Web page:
Examining the Down syndrome advantage: mothers and fathers of young children with disabilities


Zolinda Stoneman, IHDD/Rivers Crossing, 850 College Station Road, Athens, GA 30605, USA (e-mail: zo@ihdd.uga.edu).


Background  Across studies and across outcomes, parents of children with Down syndrome have been found to experience greater well-being than parents of children with other intellectual disabilities (ID). This study examined the extent to which differences in family income and child temperamental difficulty can explain why parents of children with Down syndrome experience greater well-being.

Method  Fifty married couples who were parents of young children with ID completed a set of questionnaires measuring child temperament, parent satisfaction with social support, depression and parenting beliefs. Parents were observed interacting with their children.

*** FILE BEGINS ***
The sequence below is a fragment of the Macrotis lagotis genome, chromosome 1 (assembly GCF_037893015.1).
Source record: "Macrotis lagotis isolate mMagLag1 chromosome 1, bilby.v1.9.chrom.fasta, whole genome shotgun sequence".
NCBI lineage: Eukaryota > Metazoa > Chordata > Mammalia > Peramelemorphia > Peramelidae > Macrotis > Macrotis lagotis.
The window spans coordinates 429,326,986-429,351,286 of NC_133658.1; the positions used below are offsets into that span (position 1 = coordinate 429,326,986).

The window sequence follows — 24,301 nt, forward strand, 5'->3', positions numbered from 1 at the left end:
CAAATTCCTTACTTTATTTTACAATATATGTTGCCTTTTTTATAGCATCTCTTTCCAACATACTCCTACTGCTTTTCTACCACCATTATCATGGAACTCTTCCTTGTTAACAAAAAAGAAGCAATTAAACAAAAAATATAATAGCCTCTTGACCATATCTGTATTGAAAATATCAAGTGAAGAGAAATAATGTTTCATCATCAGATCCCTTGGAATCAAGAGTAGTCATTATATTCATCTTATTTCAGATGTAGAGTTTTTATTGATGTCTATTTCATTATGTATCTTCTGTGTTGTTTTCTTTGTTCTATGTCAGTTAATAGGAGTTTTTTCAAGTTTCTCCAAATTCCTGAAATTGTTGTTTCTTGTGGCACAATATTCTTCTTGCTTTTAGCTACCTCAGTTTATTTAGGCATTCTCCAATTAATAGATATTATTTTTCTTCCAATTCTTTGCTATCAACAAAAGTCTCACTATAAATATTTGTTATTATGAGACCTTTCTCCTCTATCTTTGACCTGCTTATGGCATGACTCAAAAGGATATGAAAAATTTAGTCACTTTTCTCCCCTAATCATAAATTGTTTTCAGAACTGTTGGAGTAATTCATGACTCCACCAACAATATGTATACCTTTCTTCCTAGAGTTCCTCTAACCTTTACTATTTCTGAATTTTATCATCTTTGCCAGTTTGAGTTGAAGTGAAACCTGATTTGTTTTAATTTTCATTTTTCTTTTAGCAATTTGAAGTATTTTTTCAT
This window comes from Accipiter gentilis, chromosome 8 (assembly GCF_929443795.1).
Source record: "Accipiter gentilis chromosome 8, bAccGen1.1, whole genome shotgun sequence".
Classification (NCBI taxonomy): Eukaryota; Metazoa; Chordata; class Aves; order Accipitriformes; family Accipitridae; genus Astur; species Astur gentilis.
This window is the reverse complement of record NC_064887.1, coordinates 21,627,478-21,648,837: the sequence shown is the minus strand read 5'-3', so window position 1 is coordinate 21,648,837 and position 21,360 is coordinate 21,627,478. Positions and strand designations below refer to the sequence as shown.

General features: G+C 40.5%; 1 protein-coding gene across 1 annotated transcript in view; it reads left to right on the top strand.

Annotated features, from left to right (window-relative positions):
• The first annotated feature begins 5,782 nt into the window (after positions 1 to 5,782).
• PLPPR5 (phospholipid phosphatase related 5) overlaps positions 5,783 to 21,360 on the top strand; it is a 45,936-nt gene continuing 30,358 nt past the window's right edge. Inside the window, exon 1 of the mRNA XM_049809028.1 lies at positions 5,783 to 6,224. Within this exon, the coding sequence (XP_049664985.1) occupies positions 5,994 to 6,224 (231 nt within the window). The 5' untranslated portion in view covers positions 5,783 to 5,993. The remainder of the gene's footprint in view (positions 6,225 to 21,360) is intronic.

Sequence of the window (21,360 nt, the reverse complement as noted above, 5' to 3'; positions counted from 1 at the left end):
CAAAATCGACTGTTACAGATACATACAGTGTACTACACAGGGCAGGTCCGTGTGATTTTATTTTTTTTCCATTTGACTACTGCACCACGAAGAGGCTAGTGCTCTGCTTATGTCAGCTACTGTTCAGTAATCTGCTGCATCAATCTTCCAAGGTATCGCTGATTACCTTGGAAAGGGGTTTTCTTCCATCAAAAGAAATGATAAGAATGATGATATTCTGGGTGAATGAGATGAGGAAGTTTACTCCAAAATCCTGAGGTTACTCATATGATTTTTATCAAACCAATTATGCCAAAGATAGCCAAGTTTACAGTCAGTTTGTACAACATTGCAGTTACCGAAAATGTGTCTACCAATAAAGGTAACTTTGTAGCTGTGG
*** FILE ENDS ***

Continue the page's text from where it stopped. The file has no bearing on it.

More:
Results  When groups were compared without consideration of demographic differences, the findings generally replicated the Down syndrome advantage found by other researchers. After variance attributable to income was removed, however, the Down syndrome advantage disappeared for all parenting and parent wellness measures. The effects of child temperament were confined to maternal and paternal depression.

Conclusions  Family income was more important than child etiology in predicting the parent measures used in the study.